Open ocean iron fertilization is a process by which phytoplankton primary productivity is increased in iron-deficient oceanic regions, potentially enhancing the carbon flux to the deep sea and drawing excess carbon dioxide (C02) from the atmosphere. This method has been proposed as a way to sequester carbon dioxide from the atmosphere and mitigate the effects of climate change. Six open ocean regions have been identified, where high dissolved concentrations of most nutrients occur year-round, and photosynthetic biomass is quite low. These “high-nutrient,low-chlorophyll a” (HNLC) zones are found in the Eastern Equatorial Pacific, the Northwest Pacific, the Northeast Pacific, the Northeastern Subarctic Pacific, the Western Subarctic Pacific and the Southern Ocean.
Several iron fertilization projects have been conducted so far that were designed to test the “iron hypothesis” that primary production in such HNLC regions is limited by low levels of the micronutrient iron, rather than by macronutrients such as nitrogen, which more typically limit primary production elsewhere. IRONEX I (in 1993) and IRONEX II (in 1995) were conducted in the Equatorial Pacific Ocean, SOIREE (in 1999) and EISENEX (in 2000) in the Southern Ocean, SEEDS I (in 2001) in the Northwest Pacific and SEEDS II (in 2004) in the Western Subarctic Pacific, SERIES (in 2002) in the Northeast Pacific, SoFEX (in 2002) in the Southern Ocean, EIFEX (in 2004) in the Southern Ocean, and CROZEX (in 2005) around the Crozet Islands south of South Africa. The key conclusions from the earlier experiments were that: (i) iron limits primary production in these regions; (ii) phytoplankton biomass can be increased over the short term (weeks) by the addition of iron; (iii) there is no evidence of increased carbon “export” to the dep sea within the time frame of the projects; and (iv) the composition of the phytoplankton community changes substantially upon the addition of iron.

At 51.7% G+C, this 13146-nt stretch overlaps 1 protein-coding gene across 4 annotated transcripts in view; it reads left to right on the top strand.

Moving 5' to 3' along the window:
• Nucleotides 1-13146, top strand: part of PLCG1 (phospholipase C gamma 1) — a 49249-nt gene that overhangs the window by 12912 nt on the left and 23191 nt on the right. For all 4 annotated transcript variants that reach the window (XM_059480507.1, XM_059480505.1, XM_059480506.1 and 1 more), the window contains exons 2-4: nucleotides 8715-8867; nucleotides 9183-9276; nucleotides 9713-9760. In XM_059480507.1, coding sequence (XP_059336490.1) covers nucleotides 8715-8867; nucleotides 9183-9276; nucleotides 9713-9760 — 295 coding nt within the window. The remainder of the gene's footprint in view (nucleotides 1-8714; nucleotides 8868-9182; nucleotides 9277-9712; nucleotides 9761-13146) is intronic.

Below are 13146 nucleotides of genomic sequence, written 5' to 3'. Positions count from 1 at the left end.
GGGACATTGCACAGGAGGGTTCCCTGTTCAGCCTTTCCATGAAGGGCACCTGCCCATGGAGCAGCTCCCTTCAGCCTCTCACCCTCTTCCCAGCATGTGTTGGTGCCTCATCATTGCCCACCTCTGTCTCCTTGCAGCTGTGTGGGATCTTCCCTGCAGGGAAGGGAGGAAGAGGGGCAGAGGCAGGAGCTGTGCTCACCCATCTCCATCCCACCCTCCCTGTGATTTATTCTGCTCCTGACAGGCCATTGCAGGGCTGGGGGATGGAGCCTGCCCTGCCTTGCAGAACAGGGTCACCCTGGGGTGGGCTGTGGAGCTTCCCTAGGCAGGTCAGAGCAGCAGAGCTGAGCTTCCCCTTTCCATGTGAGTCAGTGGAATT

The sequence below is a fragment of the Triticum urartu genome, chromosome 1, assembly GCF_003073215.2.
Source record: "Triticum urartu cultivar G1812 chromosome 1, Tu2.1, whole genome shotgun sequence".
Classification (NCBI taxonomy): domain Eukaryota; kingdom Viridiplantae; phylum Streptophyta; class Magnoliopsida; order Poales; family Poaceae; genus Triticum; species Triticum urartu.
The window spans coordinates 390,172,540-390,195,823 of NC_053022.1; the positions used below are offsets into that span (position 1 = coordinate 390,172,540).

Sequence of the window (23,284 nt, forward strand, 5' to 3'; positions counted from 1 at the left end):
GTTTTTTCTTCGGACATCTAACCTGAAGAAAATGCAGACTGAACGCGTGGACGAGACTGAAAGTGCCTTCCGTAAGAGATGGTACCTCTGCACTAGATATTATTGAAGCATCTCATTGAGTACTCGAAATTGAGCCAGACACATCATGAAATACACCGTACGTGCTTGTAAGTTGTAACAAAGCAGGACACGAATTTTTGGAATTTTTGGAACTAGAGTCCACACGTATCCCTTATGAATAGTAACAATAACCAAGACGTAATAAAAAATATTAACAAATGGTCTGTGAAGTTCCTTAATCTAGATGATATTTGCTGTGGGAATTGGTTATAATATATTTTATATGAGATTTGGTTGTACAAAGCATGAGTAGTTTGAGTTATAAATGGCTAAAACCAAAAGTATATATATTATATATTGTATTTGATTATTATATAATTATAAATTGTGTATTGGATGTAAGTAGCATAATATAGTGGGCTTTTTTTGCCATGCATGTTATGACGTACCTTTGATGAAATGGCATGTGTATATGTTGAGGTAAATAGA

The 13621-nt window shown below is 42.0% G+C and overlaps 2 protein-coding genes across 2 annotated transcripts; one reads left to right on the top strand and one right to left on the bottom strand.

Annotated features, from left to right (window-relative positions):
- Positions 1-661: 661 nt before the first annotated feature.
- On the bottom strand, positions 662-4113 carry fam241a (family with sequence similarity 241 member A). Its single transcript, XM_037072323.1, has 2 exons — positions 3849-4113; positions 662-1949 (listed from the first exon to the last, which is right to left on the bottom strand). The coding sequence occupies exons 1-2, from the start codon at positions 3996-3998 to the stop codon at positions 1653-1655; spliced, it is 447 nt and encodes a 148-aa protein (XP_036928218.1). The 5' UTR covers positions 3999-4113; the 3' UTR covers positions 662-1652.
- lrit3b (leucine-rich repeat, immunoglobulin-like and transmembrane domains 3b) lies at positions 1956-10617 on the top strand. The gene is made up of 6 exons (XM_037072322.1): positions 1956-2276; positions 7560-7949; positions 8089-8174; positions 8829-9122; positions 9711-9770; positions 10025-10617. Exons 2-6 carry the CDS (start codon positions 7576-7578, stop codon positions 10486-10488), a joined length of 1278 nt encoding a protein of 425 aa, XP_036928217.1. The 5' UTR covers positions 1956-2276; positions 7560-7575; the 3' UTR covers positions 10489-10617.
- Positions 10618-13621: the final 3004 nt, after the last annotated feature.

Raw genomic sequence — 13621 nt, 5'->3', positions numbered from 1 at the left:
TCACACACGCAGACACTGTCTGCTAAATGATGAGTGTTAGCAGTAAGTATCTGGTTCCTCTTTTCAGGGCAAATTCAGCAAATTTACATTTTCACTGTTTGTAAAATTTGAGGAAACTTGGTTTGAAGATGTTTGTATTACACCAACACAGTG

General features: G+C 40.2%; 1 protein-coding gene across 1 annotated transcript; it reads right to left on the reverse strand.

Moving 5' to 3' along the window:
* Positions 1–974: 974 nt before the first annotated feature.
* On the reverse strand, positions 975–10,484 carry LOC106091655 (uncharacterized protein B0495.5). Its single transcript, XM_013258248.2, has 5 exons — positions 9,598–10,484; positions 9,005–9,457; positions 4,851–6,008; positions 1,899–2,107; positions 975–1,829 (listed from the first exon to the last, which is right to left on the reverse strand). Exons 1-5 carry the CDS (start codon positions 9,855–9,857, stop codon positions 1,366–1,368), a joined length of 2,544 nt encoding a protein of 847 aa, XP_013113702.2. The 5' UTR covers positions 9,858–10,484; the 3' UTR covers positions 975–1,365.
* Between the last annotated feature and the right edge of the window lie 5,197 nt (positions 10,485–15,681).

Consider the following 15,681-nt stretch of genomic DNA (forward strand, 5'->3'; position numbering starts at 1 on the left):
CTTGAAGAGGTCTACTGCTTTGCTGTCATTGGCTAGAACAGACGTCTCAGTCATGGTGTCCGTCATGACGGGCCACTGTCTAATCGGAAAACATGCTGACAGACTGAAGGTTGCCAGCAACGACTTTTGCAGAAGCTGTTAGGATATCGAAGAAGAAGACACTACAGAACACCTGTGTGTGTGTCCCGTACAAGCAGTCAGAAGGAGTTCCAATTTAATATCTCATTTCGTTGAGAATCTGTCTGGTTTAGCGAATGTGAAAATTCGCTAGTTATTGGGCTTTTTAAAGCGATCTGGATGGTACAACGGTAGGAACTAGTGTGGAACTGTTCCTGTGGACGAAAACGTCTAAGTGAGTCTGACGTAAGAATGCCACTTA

In the context of efforts to curb greenhouse gases, several profit-driven entities have expressed interest in the process of ocean iron fertilization as a means of removing carbon from the atmopshere: some of the them are busy soliciting investors and interest in large-scale ocean fertilization projects. Michael Markels, founder of a company called Versar, for example, took out seven patents on iron fertilization strategies and set up a company called GreenSea Ventures. Coastal states as well have been identified as possible “hosts” for carbon credits by ocean fertilization projects carried out in waters under their jurisdiction.
Uncertainties linked to iron fertilization
Scientists are currently studying the many uncertainties associated with nutrient manipulation in the marine environment. Below is an overview of some the concerns and uncertainties associated with this method: